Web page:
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i think it basically comes down to regulations. to many large trout are harvested in this state, and i tend to agree with jaysupnorth. bait fisherman are more prone to take more and larger fish, or at least that has been my expierince. we will never have what i consider a trophy trout stream in this state until sections of river are catch and release year around. twelve inch doinks get boring after a while. would it not be awesome to average 16 inch fish with 20 inch plus common. it is possible! well thats just my two cents..

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Smellzalilfishee, I personally know of two trout streams where 16 inches is fairly average and 20 plus is common. One is located in wisconsin and the other is in Minnesota. The one in Minnesota has the biggest average I know of in the midwest. 20 to 30 inchers are common on this stream.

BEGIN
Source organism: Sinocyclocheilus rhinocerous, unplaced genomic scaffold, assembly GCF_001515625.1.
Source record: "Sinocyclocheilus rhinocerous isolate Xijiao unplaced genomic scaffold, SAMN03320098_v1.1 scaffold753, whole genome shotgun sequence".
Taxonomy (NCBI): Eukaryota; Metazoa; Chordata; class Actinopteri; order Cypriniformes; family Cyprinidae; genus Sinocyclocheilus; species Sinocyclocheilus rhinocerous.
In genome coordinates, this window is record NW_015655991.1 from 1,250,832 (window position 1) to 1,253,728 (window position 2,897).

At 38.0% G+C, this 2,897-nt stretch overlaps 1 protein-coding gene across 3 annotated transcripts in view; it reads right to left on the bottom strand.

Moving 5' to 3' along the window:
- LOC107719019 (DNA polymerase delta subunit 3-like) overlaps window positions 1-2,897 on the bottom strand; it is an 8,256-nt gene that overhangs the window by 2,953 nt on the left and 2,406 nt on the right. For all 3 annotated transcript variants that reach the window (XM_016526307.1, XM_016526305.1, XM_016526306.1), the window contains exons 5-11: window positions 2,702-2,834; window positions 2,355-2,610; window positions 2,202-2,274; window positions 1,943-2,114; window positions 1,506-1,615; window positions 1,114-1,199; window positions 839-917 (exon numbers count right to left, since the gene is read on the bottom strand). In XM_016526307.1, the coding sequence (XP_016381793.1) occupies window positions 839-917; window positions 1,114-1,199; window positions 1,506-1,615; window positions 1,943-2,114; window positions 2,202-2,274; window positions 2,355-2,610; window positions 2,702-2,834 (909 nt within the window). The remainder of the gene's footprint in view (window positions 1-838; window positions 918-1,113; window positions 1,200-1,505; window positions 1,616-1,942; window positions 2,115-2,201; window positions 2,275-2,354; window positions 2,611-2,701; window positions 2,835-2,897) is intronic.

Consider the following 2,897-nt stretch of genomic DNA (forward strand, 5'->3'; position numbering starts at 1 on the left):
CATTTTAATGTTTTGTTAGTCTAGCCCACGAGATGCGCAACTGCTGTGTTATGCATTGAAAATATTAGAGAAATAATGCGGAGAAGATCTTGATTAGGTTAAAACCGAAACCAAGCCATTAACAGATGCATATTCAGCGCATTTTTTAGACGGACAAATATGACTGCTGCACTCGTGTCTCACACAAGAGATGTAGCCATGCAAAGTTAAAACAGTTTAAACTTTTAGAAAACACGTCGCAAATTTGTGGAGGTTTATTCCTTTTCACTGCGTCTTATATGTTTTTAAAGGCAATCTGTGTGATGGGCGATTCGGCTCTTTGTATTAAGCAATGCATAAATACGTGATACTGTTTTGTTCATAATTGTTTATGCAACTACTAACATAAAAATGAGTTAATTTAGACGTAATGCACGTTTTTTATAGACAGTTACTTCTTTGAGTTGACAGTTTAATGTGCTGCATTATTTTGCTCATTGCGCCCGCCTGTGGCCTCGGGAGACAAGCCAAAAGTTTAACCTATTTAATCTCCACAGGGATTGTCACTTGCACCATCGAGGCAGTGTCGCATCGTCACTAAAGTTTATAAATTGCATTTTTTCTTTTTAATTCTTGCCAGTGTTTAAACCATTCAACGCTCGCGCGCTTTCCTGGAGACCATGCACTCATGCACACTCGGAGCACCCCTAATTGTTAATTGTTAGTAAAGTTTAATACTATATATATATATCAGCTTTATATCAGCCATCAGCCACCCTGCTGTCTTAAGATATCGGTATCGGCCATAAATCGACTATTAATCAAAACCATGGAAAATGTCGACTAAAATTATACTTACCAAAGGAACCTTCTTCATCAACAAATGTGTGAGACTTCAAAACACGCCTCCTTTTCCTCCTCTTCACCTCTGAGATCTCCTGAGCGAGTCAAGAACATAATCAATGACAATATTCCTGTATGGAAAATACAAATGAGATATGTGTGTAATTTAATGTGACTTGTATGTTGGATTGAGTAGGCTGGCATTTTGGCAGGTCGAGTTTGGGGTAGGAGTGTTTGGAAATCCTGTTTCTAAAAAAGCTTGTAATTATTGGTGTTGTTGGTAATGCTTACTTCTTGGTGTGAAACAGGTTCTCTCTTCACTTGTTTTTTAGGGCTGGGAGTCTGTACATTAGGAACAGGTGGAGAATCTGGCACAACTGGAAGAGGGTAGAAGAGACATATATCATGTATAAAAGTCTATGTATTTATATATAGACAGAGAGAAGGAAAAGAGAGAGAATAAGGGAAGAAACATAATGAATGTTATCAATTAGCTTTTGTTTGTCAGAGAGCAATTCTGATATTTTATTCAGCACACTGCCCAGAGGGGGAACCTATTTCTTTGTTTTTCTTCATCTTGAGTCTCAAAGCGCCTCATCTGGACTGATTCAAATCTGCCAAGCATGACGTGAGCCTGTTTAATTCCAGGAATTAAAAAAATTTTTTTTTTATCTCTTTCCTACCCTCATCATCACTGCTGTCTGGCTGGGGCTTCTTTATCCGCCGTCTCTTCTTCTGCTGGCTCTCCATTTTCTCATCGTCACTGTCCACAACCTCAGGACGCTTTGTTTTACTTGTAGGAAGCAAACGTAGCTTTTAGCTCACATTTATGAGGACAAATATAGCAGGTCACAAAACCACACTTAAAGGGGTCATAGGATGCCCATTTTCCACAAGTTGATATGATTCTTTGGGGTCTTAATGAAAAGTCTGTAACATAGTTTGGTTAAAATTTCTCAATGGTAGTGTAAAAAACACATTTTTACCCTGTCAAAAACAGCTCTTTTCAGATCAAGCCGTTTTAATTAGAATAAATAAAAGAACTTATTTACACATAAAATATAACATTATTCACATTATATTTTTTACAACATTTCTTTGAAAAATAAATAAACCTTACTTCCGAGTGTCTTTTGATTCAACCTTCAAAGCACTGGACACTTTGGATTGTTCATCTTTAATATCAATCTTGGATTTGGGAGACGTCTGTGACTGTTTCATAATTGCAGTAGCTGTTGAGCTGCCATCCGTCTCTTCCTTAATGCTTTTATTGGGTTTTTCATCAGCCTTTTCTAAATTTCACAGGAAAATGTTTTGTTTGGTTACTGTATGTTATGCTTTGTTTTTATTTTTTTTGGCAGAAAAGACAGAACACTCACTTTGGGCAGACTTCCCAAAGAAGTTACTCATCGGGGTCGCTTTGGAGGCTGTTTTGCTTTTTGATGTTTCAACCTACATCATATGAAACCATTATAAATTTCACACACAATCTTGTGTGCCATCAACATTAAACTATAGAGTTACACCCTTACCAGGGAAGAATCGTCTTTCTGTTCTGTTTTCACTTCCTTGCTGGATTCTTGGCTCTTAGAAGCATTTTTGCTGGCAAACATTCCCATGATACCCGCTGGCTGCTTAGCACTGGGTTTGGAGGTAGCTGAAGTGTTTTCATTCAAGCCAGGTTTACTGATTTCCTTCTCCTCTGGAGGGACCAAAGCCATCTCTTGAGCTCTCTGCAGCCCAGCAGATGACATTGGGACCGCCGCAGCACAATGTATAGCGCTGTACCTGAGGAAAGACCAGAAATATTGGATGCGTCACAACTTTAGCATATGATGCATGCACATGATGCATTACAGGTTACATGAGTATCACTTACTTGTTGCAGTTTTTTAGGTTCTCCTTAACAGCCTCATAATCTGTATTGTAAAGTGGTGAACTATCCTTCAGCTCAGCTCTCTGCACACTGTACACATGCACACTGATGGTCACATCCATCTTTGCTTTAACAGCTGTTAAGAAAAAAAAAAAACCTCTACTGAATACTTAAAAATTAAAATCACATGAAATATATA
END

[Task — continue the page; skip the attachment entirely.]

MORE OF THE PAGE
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Study to be quite

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Smellzalilfishee and Jaysupnorth, I have a question for the both of you.

Do you fish for trophy size trout or do you just fish for any size trout?
When I say trophy I mean 20 inches or better.

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Study to be quite

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renneberg as for me i like to fish for all trout but the bigger the better. as for your last response i'm going to call you on that one. there is a stream 12 miles away from me where there are many large 20 inch plus trout and i have fished a river in wisconsin for twenty years that also has large 20 inch plus fish and a few 30 inch fish have been taken over the years. i also lived in the rockies for 10 years fishing the GREEN and FRYING PAN not to mention many others. these rivers cannot even be compared with mn and wi rivers and streams, and these rivers cannot even say 30 INCHERS are common. not even the streams of say new zealand can say that. so choose your words carefully because to say 30 inchers are COMMON is only a pipe dream that most of us wish for. or maybe your definition of COMMON is different than mine.